United States District Court, N.D. Illinois, Eastern Division
June 2, 2015
In re CANOPY FINANCIAL, INC., Debtor.
FIFTH THIRD BANK, FIFTH THIRD INVESTMENT COMPANY, and CHARLES DRUCKER, Defendants. GUS A. PALOIAN, not individually but solely as trustee for Canopy Financial, Inc., Plaintiff, No. Bankruptcy 09-44943
MEMORANDUM OPINION AND ORDER
Andrea R. Wood United States District Judge
Plaintiff Gus Paloian, as trustee of the bankruptcy estate of Canopy Financial, Inc. (“Canopy”), has brought this lawsuit to recover funds from one of Canopy’s bankers, Fifth Third Bank (“Fifth Third”), one of its shareholders, Fifth Third Investment Company (“FTIC”), and one of its board members, Charles Drucker, (together, “Defendants”) for their alleged roles in a fraud committed against Canopy by two of its officers. The fraud involved the officers’ use of a corporate credit card for personal spending sprees. Fifth Third, the issuer of the credit card, also held Canopy’s operating accounts and took payment for the outstanding credit card balances from the company’s operating funds. In this action, Paloian seeks to recover the payments under the U.S. Bankruptcy Code and the Illinois Fraudulent Transfer Act, 740 ILCS 160/5. He also seeks damages for unjust enrichment and breach of fiduciary duty. Now before the Court is Defendants’ motion for summary judgment. (Dkt. No. 67.) For the reasons stated below, the motion is granted in part and denied in part.
Canopy was founded by Vikram Kashyap, Jeremy Blackburn, and Anthony Banas in 2004. (Kashyap Decl. ¶ 4, Defs.’ Stmt. of Undisputed Facts (“DSOF”) Ex. 7, Dkt. No. 67-2 at 94 of 299.) Canopy developed software that tracked employee health care savings accounts. (Id. ¶ 6.) Kashyap was the sole member of the company’s original Board of Directors, Chairman of the Board, and Chief Executive Officer. (Pl.’s R. 56 Resp. ¶ 8, Dkt. No. 77.) In July 2006, Kashyap elected Blackburn as the company’s Secretary and Treasurer, and Banas as its Chief Technology Officer. (Id. ¶ 12.) Both Blackburn and Banas were elected to the company’s Board of Directors at that time. (Id. ¶ 11.)
In December 2006, Canopy sold shares to FTIC, an affiliate of Fifth Third. (Id. ¶ 30.) FTIC’s ownership interest allowed it to designate a Canopy Board member, and it nominated Drucker. (Id. ¶ 31.) Although the parties dispute when Drucker actually joined the Board, there is no disagreement that, as of the FTIC stock purchase, Canopy’s Board was intended to consist of five members. (Am. and Restated Bylaws § 3.1, DSOF Ex. 4, Dkt. No. 67-2 at 27 of 299.) Another outside director, John Powers, served on Canopy’s Board during Drucker’s tenure. (Pl.’s R. 56 Resp. ¶ 34, Dkt. No. 77.)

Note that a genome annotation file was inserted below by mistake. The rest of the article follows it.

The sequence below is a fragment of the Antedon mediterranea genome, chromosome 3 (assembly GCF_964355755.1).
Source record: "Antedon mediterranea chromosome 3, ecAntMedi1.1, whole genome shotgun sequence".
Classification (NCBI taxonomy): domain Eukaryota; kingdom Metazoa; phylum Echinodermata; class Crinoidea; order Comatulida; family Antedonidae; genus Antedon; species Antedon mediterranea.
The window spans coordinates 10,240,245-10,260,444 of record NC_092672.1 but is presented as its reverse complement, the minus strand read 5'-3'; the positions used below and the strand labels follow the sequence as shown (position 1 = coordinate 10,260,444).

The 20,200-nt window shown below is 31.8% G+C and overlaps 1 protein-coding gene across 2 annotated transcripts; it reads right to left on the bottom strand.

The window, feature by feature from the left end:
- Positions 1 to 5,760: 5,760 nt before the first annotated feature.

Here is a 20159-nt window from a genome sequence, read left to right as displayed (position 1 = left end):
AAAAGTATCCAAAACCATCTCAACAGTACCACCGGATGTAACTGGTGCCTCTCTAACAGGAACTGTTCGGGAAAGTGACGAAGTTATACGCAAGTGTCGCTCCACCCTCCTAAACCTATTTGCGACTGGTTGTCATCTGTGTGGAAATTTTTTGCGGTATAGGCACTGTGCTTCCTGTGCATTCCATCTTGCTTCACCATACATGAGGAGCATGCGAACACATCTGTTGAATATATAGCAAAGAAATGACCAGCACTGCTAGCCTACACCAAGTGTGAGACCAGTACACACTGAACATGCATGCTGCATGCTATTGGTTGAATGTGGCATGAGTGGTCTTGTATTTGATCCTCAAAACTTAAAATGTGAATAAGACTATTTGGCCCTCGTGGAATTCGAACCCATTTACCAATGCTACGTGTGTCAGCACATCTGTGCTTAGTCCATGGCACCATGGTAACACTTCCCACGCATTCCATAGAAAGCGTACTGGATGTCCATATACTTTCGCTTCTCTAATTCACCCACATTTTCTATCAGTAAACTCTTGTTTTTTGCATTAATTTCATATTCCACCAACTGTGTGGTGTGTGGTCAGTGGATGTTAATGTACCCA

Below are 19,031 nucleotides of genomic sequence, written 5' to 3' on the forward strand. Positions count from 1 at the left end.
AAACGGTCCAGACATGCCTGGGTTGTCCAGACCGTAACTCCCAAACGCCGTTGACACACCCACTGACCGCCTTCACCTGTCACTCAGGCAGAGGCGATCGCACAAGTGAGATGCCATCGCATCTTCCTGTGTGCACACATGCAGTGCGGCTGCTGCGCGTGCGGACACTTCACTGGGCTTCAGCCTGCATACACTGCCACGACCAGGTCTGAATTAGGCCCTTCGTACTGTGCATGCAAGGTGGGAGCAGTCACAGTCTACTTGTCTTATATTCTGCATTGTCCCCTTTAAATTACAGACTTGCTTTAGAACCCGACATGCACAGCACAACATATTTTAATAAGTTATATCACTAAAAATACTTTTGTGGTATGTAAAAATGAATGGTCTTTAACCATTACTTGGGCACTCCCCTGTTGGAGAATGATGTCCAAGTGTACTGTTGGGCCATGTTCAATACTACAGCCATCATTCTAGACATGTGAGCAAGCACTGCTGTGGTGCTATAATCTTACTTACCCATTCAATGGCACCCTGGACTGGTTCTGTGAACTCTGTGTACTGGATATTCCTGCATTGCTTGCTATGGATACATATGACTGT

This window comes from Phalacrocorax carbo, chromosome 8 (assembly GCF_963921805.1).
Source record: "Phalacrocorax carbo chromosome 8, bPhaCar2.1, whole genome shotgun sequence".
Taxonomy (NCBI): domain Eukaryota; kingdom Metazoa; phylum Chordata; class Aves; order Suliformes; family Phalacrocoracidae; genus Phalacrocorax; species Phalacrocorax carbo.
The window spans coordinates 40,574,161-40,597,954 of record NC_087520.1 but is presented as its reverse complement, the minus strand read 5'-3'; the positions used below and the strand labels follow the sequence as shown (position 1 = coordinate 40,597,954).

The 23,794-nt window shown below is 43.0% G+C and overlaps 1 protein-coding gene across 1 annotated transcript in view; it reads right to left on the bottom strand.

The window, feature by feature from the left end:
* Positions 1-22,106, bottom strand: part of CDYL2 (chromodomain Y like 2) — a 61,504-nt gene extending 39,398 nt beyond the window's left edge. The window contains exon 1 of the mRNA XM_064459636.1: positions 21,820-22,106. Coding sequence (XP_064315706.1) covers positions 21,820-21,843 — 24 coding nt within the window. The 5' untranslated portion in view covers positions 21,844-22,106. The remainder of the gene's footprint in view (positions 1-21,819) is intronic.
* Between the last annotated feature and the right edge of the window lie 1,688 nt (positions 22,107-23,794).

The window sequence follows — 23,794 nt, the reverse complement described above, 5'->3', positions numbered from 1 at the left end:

In January 2007, Blackburn signed a credit card agreement with Fifth Third Bank. (DSOF Ex. 21, Dkt. No. 67-2 at 215 of 299.) The terms of the agreement gave Fifth Third an interest in all of “Client’s now existing and hereafter arising accounts” to secure the payment of debts under the agreement. (Terms and Conditions § 4, DSOF Ex. 22, Dkt. No. 67-2 at 217 of 299.) Canopy maintained its general operating account at Fifth Third. (Pl.’s R. 56 Resp. ¶¶ 62, 73, Dkt. No. 77.) In the signature block space designated for “Client’s Legal Name” in the credit card agreement, Blackburn printed his own name; below that space, he added his signature. (DSOF Ex. 21, Dkt. No. 67-2 at 215 of 299.) He wrote “J. Blackburn” on another “Name” line, and “President” on a line for “Title.” (Id.) Fifth Third then issued credit cards to Blackburn and Banas. There is no dispute that Blackburn and Banas used the credit cards for extravagant personal spending. The parties also agree that Fifth Third received payments from Canopy or took debits from its operating account in a total amount of $3, 257, 076.58 for card charges. (Pl.’s R. 56 Resp. ¶ 73, Dkt. No. 77.)
Canopy filed a voluntary petition for relief under Chapter 11 of the U.S. Bankruptcy Code. The case was subsequently converted to a Chapter 7 proceeding and Paloian was appointed trustee of Canopy’s estate. In the action now before this Court, Paloian seeks to recover the transfers to Fifth Third and to receive damages from the bank for unjust enrichment and from Drucker and FTIC for alleged breach of fiduciary duty. The action came to this Court as a result of the grant of Defendants’ motion to withdraw the bankruptcy court reference. For their part, Defendants contend that the credit card account balances were debts properly charged to Canopy and properly paid from the company’s funds, and that these facts defeat Paloian’s claims to recover the funds and for unjust enrichment damages. Defendants also assert that Drucker breached no fiduciary duty owed to Canopy. Defendants seek summary judgment on nine of the ten claims of Paloian’s complaint.
A district court must grant summary judgment if the movant shows that there is no genuine dispute as to any material fact and that it is entitled to judgment as a matter of law. Blue v. Hartford Life & Acc. Ins. Co., 698 F.3d 587, 595 (7th Cir. 2012). All facts are construed and all reasonable inferences drawn in the light most favorable to the non-moving party. Id. But in response to a summary judgment motion, the non-moving party must show the evidence it has that would convince a trier of fact to accept its version of events; in the absence of such a showing, the non-moving party fails to establish the existence of a genuine issue of material fact. Koszola v. Bd. of Ed. of City of Chicago, 385 F.3d 1104, 1111 (7th Cir. 2004).
I. Fraudulent Transfer Claims